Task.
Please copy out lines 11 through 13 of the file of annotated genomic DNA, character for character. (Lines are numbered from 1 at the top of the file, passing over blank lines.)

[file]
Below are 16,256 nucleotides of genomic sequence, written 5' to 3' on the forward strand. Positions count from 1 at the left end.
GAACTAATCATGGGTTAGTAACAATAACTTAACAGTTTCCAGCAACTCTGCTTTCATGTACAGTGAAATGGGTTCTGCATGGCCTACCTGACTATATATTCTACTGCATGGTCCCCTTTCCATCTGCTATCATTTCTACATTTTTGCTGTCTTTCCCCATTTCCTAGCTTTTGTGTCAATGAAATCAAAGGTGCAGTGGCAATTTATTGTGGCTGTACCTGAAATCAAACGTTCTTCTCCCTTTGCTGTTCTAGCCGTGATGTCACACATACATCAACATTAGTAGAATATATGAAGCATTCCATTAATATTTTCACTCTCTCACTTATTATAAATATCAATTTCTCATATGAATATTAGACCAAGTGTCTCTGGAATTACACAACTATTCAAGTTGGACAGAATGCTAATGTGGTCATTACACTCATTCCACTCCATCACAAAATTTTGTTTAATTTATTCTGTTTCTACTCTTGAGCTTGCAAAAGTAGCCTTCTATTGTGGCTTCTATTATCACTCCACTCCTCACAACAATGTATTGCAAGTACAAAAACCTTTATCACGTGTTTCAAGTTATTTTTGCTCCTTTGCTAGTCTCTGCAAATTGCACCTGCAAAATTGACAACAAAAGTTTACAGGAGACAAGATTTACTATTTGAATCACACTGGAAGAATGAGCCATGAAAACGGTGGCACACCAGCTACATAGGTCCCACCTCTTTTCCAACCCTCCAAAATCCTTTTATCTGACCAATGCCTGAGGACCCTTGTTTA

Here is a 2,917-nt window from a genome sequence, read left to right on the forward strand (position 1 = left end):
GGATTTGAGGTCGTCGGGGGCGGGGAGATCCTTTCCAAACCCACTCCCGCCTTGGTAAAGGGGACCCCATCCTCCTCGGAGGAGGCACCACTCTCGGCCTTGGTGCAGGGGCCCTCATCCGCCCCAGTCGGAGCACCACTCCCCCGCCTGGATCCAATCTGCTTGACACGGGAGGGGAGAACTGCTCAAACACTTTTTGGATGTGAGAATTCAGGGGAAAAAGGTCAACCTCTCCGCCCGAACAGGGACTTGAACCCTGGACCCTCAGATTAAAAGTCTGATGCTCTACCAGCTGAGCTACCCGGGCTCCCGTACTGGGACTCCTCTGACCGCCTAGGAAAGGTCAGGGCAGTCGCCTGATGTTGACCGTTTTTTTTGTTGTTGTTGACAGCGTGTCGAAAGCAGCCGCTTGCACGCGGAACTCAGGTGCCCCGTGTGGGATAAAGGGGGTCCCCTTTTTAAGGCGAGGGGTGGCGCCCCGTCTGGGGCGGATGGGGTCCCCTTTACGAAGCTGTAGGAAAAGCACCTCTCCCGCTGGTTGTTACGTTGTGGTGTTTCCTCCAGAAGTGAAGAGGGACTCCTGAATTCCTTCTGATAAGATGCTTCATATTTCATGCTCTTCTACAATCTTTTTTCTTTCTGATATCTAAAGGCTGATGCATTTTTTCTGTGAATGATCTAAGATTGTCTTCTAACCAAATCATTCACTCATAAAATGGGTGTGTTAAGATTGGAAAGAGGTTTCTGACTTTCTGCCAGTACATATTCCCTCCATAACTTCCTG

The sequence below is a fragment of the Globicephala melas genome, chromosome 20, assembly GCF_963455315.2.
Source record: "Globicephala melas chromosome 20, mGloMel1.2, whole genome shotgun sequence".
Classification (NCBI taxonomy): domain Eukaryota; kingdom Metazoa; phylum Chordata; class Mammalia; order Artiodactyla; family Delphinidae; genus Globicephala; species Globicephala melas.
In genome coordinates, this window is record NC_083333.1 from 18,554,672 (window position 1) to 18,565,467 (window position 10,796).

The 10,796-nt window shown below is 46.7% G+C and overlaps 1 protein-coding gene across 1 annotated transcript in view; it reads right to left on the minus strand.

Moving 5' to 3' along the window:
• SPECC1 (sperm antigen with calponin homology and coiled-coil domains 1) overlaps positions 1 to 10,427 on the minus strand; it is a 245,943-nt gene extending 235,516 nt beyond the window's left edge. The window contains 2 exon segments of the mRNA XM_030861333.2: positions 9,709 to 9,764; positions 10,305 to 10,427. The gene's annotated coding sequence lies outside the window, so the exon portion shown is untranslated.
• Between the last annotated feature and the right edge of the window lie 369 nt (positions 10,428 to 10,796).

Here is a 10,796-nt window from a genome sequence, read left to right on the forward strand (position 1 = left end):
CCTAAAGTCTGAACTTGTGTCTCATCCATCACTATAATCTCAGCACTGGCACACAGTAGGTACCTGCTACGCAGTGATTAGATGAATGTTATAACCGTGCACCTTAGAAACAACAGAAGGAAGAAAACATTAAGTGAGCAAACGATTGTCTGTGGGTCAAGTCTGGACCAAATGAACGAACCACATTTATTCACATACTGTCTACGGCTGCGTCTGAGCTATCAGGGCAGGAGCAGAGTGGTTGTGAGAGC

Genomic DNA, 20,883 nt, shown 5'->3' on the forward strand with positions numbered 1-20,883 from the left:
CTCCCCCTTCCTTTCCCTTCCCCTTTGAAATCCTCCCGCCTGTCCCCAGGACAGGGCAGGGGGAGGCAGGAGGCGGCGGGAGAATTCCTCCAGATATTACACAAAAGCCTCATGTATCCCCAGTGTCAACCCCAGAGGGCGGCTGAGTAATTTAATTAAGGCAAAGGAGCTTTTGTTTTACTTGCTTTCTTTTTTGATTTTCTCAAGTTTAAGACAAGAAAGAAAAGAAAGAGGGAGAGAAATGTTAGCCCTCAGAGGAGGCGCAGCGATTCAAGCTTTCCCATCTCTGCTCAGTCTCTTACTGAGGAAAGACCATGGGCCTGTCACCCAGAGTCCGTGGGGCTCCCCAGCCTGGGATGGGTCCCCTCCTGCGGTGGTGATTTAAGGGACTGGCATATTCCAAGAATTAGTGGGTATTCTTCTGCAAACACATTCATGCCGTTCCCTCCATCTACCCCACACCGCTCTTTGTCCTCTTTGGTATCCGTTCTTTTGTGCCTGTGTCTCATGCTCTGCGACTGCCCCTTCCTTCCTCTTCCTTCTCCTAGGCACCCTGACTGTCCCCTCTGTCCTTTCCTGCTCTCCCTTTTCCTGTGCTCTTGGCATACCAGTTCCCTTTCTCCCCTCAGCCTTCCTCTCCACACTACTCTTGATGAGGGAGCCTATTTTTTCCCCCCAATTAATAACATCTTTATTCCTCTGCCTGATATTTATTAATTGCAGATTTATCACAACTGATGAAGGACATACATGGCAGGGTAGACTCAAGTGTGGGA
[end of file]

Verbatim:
• SPECC1 (sperm antigen with calponin homology and coiled-coil domains 1) overlaps positions 1 to 10,427 on the minus strand; it is a 245,943-nt gene extending 235,516 nt beyond the window's left edge. The window contains 2 exon segments of the mRNA XM_030861333.2: positions 9,709 to 9,764; positions 10,305 to 10,427. The gene's annotated coding sequence lies outside the window, so the exon portion shown is untranslated.
• Between the last annotated feature and the right edge of the window lie 369 nt (positions 10,428 to 10,796).

Here is a 10,796-nt window from a genome sequence, read left to right on the forward strand (position 1 = left end):